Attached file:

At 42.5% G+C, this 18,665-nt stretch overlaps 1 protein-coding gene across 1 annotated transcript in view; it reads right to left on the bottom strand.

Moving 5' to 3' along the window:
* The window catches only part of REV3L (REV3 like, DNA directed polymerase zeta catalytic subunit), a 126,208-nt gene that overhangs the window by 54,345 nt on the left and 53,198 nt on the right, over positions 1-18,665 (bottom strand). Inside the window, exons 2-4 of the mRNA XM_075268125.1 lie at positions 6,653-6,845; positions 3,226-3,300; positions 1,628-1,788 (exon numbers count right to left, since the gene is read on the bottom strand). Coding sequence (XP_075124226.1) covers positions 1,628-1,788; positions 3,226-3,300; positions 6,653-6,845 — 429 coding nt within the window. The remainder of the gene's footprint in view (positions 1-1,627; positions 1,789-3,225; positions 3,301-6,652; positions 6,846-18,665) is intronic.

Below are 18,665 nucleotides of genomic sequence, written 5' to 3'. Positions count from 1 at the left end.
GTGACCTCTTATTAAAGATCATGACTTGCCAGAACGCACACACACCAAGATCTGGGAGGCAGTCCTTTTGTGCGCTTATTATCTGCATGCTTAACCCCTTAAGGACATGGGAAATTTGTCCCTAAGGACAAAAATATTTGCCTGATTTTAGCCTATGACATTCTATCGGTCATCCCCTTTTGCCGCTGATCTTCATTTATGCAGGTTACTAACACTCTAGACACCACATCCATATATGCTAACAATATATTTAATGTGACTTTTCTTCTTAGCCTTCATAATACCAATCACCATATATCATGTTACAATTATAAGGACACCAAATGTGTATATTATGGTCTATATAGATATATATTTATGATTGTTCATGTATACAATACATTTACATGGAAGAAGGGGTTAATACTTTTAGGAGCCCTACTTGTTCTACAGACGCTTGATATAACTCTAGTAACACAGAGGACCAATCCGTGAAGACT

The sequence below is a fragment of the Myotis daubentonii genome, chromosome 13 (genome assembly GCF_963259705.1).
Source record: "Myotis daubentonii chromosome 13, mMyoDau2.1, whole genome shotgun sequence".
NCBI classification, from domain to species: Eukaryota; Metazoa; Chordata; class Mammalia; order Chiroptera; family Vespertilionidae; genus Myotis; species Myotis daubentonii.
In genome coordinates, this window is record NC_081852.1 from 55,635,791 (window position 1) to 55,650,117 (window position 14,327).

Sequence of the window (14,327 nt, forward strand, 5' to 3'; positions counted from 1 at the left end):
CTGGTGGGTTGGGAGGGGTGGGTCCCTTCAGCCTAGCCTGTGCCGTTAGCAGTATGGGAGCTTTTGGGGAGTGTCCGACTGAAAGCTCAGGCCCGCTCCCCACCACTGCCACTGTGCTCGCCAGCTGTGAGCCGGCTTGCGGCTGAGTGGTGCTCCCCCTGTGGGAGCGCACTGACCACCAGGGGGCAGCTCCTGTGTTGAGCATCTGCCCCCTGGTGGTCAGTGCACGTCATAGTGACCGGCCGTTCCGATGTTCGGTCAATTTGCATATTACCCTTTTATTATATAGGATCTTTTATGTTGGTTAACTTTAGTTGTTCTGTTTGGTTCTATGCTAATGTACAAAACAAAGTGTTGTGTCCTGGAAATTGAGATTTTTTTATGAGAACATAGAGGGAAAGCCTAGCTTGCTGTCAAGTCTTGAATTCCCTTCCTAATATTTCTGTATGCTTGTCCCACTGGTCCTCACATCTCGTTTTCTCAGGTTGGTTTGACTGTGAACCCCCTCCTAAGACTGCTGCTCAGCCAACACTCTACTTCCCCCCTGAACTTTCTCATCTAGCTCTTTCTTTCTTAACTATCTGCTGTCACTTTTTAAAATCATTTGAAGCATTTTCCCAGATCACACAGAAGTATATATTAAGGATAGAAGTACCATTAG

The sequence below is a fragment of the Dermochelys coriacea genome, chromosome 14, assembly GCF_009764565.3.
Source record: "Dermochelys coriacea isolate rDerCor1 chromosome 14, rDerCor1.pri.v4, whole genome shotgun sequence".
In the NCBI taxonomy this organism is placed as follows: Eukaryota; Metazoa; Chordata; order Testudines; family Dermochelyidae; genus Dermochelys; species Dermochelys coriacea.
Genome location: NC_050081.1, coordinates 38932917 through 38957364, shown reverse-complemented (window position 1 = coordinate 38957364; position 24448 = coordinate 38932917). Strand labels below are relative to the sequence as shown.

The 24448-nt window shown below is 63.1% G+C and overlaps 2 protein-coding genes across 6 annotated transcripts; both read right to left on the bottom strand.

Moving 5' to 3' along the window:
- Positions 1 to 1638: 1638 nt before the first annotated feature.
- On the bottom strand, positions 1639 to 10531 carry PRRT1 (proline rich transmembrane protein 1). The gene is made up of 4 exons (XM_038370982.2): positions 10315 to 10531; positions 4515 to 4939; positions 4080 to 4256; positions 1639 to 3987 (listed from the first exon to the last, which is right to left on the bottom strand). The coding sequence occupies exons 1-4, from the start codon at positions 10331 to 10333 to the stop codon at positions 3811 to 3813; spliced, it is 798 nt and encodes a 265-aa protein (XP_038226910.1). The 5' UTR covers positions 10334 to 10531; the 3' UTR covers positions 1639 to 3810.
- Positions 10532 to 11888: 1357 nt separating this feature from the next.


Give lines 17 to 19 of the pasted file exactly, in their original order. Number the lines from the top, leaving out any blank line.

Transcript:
Moving 5' to 3' along the window:
- Positions 1 to 1638: 1638 nt before the first annotated feature.
- On the bottom strand, positions 1639 to 10531 carry PRRT1 (proline rich transmembrane protein 1). The gene is made up of 4 exons (XM_038370982.2): positions 10315 to 10531; positions 4515 to 4939; positions 4080 to 4256; positions 1639 to 3987 (listed from the first exon to the last, which is right to left on the bottom strand). The coding sequence occupies exons 1-4, from the start codon at positions 10331 to 10333 to the stop codon at positions 3811 to 3813; spliced, it is 798 nt and encodes a 265-aa protein (XP_038226910.1). The 5' UTR covers positions 10334 to 10531; the 3' UTR covers positions 1639 to 3810.